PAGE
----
It is a good thing the church doesn’t publish instructions on how to perform this ordinance, because I would have probably done it about a hundred times by now to the church’s computer system.
Let me explain. One of my callings is clerk, so I’m one of the guys who stay after church on Sunday and account for the donations. We enter all the information into the computer, make sure it all balances, and then transmit it all to the church’s main computer in Salt Lake City. Simple enough, right? Well, it is, unless the computer you are using is ten years old and you have to transmit over DIAL UP.
There are several frustrating things about it all. The old computer is slow enough already, but then the church adds all kinds of monitoring and filtering software which imposes even more overhead. The network’s name is Moroni, and my guess is the reason that name was chosen is because nobody wants to get caught looking at teh porn on the toobz by Captain Moroni. But Moroni is old and slow, and when you combine that with a computer that is old and slow, and then you combine that with a dial-up modem, you have the perfect recipe for clerkly frustration.
This is how it went for me on a recent Fast Sunday.
2:30 Church is over.
2:45 Go to the clerk’s office with bishopric counselor. Begin opening envelopes and counting donations. Enter it all into the computer.
3:30 Begin the balancing process. Make sure that the money counted matches the total on the donation slips. Double check everything.
3:45 Begin preparing the bank deposit and transmission to SLC.
4:00 Begin transmission. Listen to the modems squawk at each other as they synch up. Watch the progress bar telling you that the process is now 5% complete.
4:10 Rearrange the drawer which holds post-it notes and paper clips. The progress bar says 23% complete.
4:15 Go get a drink (of water). Stop in the foyer and listen to the speaker in the other ward for a minute. Back in the office, the progress bar now says 48% complete.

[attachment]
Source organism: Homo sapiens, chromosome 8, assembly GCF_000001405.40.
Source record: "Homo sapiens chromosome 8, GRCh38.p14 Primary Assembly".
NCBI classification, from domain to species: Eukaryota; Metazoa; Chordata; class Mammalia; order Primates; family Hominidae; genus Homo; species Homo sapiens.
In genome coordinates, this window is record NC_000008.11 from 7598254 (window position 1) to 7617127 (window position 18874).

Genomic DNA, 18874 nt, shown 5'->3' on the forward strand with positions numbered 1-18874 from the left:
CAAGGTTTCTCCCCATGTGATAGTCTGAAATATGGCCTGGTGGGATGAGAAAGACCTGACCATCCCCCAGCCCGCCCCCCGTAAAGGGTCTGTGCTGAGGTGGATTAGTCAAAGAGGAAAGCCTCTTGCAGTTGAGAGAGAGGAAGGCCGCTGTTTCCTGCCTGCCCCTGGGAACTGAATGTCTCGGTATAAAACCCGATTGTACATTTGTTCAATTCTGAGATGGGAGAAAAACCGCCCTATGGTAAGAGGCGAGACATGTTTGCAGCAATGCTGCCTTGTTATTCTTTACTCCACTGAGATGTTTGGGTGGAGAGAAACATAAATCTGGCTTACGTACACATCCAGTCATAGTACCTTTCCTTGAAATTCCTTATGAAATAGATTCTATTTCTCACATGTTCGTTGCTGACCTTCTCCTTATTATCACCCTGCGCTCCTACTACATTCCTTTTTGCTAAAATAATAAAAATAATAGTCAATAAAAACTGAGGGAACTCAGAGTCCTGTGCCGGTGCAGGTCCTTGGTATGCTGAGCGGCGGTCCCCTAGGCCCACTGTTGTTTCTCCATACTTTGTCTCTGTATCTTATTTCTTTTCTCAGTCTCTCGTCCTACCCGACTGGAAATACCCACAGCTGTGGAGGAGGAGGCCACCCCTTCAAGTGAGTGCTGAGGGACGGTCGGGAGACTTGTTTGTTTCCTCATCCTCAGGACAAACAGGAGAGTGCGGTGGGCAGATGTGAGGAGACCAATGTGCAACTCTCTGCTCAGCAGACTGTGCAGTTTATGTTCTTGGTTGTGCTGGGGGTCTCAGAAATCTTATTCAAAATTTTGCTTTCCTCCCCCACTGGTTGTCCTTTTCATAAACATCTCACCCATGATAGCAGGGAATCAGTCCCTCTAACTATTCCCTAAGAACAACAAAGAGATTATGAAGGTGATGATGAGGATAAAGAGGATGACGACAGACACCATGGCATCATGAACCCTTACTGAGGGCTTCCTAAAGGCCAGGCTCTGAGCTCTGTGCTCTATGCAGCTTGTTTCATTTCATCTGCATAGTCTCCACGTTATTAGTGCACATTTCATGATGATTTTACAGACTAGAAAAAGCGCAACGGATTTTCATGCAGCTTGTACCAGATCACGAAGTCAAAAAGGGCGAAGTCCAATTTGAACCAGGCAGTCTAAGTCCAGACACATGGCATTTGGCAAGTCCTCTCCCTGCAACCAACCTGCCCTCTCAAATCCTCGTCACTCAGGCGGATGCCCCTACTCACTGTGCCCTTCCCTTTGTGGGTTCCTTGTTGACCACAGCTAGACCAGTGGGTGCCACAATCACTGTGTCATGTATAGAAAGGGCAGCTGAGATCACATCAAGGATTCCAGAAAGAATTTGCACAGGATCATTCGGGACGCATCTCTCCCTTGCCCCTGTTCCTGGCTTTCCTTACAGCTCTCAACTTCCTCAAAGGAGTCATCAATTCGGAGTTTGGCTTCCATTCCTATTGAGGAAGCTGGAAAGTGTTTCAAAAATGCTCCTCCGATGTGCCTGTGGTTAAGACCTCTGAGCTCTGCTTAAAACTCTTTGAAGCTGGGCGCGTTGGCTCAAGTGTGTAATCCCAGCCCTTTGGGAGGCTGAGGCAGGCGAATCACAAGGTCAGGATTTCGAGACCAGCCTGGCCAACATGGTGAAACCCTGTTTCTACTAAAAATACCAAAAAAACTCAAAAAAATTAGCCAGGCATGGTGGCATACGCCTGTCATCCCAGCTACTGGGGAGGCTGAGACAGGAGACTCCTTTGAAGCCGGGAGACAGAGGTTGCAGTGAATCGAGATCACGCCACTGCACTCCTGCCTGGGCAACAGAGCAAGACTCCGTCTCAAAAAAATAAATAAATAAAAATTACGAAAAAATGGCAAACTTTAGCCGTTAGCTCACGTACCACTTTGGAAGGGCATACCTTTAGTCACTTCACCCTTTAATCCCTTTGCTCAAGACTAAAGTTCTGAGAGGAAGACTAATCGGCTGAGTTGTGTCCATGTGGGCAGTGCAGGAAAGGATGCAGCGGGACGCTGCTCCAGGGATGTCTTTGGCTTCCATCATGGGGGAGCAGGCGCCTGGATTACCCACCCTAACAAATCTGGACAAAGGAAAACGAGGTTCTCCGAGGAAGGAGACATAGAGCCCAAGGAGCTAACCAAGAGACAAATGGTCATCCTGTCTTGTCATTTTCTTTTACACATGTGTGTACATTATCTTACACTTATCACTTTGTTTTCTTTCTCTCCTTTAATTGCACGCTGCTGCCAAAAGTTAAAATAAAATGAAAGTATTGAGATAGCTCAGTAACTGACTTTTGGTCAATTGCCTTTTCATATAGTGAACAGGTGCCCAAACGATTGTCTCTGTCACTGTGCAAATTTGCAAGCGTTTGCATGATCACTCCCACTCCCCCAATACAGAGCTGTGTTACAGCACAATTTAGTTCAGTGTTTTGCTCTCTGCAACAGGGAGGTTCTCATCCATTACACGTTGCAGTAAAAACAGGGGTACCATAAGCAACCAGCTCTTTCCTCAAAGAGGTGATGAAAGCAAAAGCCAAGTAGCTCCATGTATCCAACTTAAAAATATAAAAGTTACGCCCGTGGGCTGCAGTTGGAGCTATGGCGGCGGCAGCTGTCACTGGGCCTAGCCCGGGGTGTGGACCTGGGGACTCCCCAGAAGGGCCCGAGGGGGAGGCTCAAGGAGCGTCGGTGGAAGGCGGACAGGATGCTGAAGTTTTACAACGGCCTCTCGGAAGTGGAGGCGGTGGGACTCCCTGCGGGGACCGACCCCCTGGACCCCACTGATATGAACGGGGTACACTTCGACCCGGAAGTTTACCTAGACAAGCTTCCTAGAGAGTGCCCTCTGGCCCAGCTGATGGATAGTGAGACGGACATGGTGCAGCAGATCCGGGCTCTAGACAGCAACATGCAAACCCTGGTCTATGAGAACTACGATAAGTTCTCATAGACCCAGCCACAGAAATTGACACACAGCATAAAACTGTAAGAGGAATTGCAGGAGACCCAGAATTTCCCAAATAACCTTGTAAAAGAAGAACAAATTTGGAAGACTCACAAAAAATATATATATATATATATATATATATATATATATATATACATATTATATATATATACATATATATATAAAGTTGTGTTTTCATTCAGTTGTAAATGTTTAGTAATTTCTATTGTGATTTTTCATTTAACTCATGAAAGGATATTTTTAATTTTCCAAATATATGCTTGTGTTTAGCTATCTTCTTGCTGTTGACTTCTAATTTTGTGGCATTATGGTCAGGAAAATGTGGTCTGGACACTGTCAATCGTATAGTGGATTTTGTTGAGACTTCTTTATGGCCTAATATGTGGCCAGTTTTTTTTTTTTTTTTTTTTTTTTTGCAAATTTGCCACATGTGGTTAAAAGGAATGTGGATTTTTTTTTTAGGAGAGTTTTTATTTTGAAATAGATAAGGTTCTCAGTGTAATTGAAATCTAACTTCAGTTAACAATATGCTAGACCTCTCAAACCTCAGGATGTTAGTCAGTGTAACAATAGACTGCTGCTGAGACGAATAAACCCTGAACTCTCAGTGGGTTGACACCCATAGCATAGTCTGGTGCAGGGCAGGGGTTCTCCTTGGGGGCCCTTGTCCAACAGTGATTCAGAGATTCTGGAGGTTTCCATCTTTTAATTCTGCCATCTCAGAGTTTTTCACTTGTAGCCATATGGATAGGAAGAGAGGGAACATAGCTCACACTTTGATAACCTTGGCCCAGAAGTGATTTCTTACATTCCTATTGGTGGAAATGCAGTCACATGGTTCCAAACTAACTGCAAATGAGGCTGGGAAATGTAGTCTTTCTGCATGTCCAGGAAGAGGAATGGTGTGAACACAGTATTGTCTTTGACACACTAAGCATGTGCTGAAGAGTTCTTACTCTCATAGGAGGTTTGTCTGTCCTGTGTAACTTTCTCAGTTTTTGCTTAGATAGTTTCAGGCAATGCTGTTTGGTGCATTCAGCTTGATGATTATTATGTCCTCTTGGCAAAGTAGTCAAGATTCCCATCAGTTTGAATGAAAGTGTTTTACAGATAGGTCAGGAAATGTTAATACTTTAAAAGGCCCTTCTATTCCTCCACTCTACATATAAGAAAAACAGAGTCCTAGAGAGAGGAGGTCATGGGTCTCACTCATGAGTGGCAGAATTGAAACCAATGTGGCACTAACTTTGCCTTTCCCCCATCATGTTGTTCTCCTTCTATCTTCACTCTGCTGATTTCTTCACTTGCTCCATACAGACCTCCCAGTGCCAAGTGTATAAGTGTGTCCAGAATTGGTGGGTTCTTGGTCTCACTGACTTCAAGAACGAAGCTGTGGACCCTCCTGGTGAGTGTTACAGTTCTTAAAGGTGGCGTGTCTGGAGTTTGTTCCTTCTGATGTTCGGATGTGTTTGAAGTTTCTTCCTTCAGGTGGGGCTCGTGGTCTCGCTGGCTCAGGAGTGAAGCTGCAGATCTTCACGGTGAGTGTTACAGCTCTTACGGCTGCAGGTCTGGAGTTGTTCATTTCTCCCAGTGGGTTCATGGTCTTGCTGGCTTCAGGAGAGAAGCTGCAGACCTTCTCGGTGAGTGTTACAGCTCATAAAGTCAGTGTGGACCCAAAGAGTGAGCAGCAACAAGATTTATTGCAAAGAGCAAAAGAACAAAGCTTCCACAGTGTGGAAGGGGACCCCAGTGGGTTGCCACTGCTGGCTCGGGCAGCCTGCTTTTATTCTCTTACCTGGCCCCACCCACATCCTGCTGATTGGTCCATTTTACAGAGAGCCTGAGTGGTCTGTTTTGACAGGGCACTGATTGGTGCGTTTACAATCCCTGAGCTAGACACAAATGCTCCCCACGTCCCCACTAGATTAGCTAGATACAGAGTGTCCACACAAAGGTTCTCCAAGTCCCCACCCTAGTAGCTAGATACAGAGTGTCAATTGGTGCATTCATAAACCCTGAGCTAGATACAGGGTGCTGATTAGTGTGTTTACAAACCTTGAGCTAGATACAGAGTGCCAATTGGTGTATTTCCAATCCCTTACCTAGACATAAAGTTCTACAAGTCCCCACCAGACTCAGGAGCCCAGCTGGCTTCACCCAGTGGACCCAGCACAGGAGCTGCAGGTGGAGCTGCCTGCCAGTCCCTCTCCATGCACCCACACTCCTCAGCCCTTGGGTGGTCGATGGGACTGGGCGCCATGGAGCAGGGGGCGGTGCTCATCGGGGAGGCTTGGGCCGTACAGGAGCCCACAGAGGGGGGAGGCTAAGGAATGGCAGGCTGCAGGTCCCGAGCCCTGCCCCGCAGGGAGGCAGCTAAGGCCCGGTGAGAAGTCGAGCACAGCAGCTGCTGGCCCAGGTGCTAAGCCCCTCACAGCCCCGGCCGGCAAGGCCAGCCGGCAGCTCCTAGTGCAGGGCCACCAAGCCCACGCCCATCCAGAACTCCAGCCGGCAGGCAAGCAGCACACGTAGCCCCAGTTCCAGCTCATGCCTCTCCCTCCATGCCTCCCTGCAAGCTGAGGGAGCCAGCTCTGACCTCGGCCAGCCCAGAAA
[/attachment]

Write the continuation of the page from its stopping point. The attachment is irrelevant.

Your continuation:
4:25 After reading scriptures for a few minutes, you see that the progress bar is at 62%.
4:30 Think of all the ward members now at home who are digging in to their second helping of dessert. Wonder if any of them appreciate you. Conclusion: No. Progress bar says 71%.
4:31 The modem drops the line and the transmission is aborted. [expletive deleted] [expletive deleted] [expletive deleted].
4:32 Begin the transmission again. This time you can’t hear the modem squawk because your growling stomach is making too much noise.
4:40 You only get to 15% this time before somebody calls the bishop’s office. Since the bishop’s phone is on the same line as the modem, the transmission fails again.
Such is my life on a Sunday afternoon. I have sometimes had to try nine (9) different times before a successful transmission was achieved. At a time when I should be home enjoying pot roast and a nap, I’m stuck in a windowless cell of a clerk’s office, growing an ulcer and wondering why the universe hates me. Sometimes we clerks commiserate and we have concluded that the reason the office doesn’t have a window is because we would be tempted to throw the computer out of it and then yell “We’re mad as heck and we’re not gonna take it anymore!”
I realize the church has many demands on its resources. I realize that on Sunday afternoon there are probably thousands of wards strung out all the way from downtown Salt Lake City to Fleabite, Louisiana all trying to transmit at the same time. But let’s get serious, this is the twenty-first century. Let’s join it, and install high speed Internet access in the clerk’s offices. I will be grateful, my growling stomach will be grateful, and most of all, my bishop will be grateful, because then I won’t need to make an appointment every week to repent of my language and close calls with the Word of Wisdom.
We can do this. Yes, we can.